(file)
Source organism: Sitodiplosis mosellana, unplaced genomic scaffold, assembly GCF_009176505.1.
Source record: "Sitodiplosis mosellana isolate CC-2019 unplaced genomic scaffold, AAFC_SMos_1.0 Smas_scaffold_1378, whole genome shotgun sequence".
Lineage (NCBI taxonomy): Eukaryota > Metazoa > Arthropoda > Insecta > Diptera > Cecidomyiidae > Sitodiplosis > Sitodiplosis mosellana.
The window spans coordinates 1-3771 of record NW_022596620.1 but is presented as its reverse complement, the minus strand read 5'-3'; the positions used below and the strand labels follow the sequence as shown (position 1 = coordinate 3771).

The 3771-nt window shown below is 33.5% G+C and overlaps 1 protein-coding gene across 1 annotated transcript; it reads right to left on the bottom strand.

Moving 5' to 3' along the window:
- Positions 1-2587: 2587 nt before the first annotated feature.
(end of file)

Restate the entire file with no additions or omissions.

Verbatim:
Source organism: Sitodiplosis mosellana, unplaced genomic scaffold, assembly GCF_009176505.1.
Source record: "Sitodiplosis mosellana isolate CC-2019 unplaced genomic scaffold, AAFC_SMos_1.0 Smas_scaffold_1378, whole genome shotgun sequence".
Lineage (NCBI taxonomy): Eukaryota > Metazoa > Arthropoda > Insecta > Diptera > Cecidomyiidae > Sitodiplosis > Sitodiplosis mosellana.
The window spans coordinates 1-3771 of record NW_022596620.1 but is presented as its reverse complement, the minus strand read 5'-3'; the positions used below and the strand labels follow the sequence as shown (position 1 = coordinate 3771).

The 3771-nt window shown below is 33.5% G+C and overlaps 1 protein-coding gene across 1 annotated transcript; it reads right to left on the bottom strand.

Moving 5' to 3' along the window:
- Positions 1-2587: 2587 nt before the first annotated feature.